France has banned short-haul domestic flights where train alternatives exist, in an attempt to cut carbon emissions. Lawmakers voted two years ago, to end routes where the same journey could be made by train in less than two-and-a-half hours.
For instance, Paris and Lyon are about 400 kilometres apart. Taking a flight would take approximately 1 hour and 10 minutes. The same journey, on a high-speed train, would take about 1 hour and 57 minutes. The move is one of the changes the government is making in a bid to reduce France's emissions by 40 per cent by 2030.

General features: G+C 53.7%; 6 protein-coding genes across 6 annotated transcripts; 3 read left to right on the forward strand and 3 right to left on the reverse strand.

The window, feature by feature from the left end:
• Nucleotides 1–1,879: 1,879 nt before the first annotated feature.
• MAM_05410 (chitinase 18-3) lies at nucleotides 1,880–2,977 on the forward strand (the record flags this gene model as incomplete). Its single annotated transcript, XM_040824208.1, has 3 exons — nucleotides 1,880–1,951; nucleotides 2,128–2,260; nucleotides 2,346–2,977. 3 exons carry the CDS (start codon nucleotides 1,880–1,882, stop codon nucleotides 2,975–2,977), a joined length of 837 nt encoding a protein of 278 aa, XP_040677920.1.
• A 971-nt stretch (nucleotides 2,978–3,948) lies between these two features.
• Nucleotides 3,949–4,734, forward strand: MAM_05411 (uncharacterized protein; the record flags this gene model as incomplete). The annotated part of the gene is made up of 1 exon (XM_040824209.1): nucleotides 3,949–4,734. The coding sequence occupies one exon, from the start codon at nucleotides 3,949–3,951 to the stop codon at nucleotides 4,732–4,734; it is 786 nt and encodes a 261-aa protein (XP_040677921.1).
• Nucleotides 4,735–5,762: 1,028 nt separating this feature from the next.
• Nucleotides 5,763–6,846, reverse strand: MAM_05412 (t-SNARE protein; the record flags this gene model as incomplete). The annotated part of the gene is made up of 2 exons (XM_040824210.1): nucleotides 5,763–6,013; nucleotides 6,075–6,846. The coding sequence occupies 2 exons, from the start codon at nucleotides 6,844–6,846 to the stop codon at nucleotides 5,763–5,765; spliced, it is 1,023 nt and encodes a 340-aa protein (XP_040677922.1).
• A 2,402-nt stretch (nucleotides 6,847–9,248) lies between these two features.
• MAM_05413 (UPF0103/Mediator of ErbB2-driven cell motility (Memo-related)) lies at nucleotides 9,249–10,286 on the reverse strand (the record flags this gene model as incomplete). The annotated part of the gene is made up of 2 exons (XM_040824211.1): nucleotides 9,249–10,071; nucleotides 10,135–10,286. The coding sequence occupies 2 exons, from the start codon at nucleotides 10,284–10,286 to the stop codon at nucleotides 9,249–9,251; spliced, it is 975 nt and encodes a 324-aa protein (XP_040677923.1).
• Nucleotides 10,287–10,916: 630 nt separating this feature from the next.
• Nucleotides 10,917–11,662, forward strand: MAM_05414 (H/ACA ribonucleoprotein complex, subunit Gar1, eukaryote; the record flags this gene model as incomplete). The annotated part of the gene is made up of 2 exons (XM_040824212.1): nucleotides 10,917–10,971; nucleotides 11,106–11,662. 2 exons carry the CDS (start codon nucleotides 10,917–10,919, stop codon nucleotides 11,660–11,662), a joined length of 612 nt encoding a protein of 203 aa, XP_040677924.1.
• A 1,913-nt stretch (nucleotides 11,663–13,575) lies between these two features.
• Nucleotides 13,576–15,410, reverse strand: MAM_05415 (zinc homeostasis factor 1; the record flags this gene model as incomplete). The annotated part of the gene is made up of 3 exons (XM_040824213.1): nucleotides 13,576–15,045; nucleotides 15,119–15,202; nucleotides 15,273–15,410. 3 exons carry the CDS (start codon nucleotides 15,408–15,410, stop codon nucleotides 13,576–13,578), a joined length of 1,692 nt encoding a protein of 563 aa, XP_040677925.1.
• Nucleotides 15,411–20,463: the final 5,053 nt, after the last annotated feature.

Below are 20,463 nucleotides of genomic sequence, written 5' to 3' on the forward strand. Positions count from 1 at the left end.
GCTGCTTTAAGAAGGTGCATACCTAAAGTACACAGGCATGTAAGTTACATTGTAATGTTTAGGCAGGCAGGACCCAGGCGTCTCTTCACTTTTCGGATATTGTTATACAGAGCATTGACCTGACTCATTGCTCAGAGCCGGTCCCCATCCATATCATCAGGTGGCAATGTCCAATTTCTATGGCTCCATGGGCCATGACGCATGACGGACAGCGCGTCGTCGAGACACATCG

Critics are calling the latest measures 'symbolic bans'. France's Citizens' Convention on Climate, which was created by President Emmanuel Macron in 2019 had proposed scrapping plane journeys where train journeys of under four hours existed, BBC reported.
Train services on the same route should be prepared to absorb the increase in the number of passengers, increase train frequencies and ensure that they're timely and well-connected, the law states. The government had already secured Air France's compliance with the plan
French consumer group UFC-Que Choisir had earlier called on lawmakers to retain the four-hour limit, the BBC reported. Green MPs have called for a ban of small private flights altogether.